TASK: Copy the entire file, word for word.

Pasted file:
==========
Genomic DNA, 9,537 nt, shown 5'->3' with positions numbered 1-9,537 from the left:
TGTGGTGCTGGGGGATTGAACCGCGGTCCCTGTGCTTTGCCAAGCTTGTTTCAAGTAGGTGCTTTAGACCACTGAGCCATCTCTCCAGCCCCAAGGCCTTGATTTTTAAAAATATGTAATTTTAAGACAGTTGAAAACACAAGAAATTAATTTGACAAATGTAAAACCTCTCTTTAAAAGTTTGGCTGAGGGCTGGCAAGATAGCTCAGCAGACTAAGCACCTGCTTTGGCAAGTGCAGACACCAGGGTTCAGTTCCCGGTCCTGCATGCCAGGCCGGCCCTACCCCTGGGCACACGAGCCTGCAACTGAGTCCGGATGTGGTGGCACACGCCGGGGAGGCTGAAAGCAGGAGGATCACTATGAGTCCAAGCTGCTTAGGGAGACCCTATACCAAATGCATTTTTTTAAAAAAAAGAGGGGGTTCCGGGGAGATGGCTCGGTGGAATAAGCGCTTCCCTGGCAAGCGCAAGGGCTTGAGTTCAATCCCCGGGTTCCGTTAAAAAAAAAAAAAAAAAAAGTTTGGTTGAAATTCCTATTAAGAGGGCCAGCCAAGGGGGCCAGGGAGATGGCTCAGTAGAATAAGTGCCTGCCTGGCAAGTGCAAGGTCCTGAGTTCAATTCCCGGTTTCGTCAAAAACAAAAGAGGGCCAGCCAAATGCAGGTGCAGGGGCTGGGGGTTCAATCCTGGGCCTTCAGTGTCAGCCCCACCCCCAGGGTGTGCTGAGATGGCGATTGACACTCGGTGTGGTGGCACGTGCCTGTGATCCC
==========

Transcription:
Genomic DNA, 9,537 nt, shown 5'->3' with positions numbered 1-9,537 from the left:
TGTGGTGCTGGGGGATTGAACCGCGGTCCCTGTGCTTTGCCAAGCTTGTTTCAAGTAGGTGCTTTAGACCACTGAGCCATCTCTCCAGCCCCAAGGCCTTGATTTTTAAAAATATGTAATTTTAAGACAGTTGAAAACACAAGAAATTAATTTGACAAATGTAAAACCTCTCTTTAAAAGTTTGGCTGAGGGCTGGCAAGATAGCTCAGCAGACTAAGCACCTGCTTTGGCAAGTGCAGACACCAGGGTTCAGTTCCCGGTCCTGCATGCCAGGCCGGCCCTACCCCTGGGCACACGAGCCTGCAACTGAGTCCGGATGTGGTGGCACACGCCGGGGAGGCTGAAAGCAGGAGGATCACTATGAGTCCAAGCTGCTTAGGGAGACCCTATACCAAATGCATTTTTTTAAAAAAAAGAGGGGGTTCCGGGGAGATGGCTCGGTGGAATAAGCGCTTCCCTGGCAAGCGCAAGGGCTTGAGTTCAATCCCCGGGTTCCGTTAAAAAAAAAAAAAAAAAAAGTTTGGTTGAAATTCCTATTAAGAGGGCCAGCCAAGGGGGCCAGGGAGATGGCTCAGTAGAATAAGTGCCTGCCTGGCAAGTGCAAGGTCCTGAGTTCAATTCCCGGTTTCGTCAAAAACAAAAGAGGGCCAGCCAAATGCAGGTGCAGGGGCTGGGGGTTCAATCCTGGGCCTTCAGTGTCAGCCCCACCCCCAGGGTGTGCTGAGATGGCGATTGACACTCGGTGTGGTGGCACGTGCCTGTGATCCC